It’s that first line that should grab your attention because so many people do not see mental health struggles as something that impacts them, or will impact them. But the numbers don’t lie. Someone you know, probably even someone very close to you, is dealing with mental health struggles as you read this. Someone you work with is doing the same themselves or supporting someone else who is.
How great would it be if we all recognized that and provided a safe place for them to talk about those struggles instead of not welcoming their voices and causing more harm?
I don’t think we can even imagine how helpful that would be because we see it so infrequently. It’s time for that to change.
The interesting thing to think about is not just in regards to your own managers. This extends out to clients, partners, customers, etc. When they are allowed to constantly shift the goalposts and your response to your employees on the front lines of those relationships is “eh, you know how they are”, consider the fact that you are not keeping them safe. It’s not just an irritation, it’s creating an environment that is not psychologically safe for them. It is doing harm.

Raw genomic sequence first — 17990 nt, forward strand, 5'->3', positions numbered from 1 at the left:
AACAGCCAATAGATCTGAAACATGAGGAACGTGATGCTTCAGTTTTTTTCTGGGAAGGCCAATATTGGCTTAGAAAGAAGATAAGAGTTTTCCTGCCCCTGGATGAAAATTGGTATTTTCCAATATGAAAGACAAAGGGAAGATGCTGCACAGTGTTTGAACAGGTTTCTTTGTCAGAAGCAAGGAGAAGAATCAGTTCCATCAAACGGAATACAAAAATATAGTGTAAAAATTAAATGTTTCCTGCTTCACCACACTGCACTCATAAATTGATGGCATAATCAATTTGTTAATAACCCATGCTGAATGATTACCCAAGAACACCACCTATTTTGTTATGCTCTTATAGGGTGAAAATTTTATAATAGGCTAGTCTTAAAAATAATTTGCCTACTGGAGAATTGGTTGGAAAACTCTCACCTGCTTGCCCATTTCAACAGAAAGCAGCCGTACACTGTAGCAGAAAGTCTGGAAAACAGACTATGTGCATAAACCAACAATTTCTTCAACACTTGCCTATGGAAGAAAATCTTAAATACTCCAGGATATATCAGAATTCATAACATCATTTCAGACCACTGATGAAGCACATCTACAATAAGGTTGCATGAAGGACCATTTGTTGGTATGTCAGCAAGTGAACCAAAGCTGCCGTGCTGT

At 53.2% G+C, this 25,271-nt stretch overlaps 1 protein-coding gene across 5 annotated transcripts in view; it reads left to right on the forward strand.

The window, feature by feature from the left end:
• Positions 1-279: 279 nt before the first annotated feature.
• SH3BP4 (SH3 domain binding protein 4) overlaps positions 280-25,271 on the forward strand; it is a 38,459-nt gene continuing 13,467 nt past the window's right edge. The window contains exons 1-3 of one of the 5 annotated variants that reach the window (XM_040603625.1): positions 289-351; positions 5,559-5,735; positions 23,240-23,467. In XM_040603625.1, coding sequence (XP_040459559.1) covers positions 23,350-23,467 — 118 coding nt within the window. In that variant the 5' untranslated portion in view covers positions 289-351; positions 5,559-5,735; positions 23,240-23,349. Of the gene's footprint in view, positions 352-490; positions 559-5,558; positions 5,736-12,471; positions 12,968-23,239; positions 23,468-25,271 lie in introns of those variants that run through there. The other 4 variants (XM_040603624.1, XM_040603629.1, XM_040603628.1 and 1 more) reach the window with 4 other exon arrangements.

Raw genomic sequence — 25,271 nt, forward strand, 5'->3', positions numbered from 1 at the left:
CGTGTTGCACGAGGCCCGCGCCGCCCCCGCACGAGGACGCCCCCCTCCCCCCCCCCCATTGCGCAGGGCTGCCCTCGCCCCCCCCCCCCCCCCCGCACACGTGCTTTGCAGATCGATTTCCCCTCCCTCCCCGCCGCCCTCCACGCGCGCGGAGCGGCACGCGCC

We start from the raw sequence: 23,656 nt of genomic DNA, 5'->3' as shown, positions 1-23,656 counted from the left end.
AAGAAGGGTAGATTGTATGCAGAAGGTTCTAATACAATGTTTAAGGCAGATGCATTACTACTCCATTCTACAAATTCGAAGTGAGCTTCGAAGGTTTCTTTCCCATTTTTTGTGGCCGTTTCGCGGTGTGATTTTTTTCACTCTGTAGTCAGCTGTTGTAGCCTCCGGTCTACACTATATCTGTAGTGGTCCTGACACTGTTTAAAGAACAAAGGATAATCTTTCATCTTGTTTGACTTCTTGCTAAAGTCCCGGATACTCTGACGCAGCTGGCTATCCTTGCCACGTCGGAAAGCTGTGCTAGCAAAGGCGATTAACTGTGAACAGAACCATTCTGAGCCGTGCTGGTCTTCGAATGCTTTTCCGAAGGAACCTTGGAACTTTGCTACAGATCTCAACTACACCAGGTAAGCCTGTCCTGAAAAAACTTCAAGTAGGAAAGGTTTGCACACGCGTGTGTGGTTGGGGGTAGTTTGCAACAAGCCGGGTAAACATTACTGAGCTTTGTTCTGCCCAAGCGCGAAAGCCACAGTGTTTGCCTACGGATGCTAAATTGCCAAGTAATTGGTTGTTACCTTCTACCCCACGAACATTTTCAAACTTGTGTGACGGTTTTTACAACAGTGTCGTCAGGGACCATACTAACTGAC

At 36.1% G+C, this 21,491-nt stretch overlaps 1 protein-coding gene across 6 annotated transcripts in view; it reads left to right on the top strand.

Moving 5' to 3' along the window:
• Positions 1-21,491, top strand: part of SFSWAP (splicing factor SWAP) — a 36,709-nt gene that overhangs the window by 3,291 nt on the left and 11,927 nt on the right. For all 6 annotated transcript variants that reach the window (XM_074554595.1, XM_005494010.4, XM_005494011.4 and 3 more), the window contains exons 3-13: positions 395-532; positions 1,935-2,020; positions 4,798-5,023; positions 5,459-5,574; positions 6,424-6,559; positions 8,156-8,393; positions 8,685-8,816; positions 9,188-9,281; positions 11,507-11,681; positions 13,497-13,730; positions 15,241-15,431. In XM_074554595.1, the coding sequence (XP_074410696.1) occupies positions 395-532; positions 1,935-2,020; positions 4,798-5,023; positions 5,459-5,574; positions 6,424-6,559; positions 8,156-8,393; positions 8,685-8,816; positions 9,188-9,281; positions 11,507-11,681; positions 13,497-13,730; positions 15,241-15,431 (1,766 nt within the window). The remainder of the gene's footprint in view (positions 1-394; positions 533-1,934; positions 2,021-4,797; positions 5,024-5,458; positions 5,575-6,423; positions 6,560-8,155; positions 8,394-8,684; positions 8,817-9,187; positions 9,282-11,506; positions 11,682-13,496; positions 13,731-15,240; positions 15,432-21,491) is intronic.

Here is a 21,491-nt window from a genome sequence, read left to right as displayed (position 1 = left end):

This gets old, and as the quote above says, it contributes to a loss of trust and cynicism. It might also lead to a ton of burnout too.
This is sometimes a missing piece regarding mental health and work. It’s not just the people who work for you, it’s the people who work for you with kids or other family members dealing with mental health issues. “Why do employers need to take a leadership role in addressing this crisis? For starters, young people…
They also point out that whether being lonely causes that change or whether that DNA change makes someone more likely to feel lonely is unclear. What is clear, though, is that helping someone feel less lonely is a worthwhile goal. Helping someone feel like they are part of a community and have something to offer that community helps them. It’s one of the keys to suicide prevention too.
If work gets in the way of this happening, if abusive relationships or stigma get in the way, it can have fatal consequences.
As we consider what the future of our workplaces should be, we’d do well to remember that our people have lives outside of work and are better off when they can enjoy the people in their lives outside of work.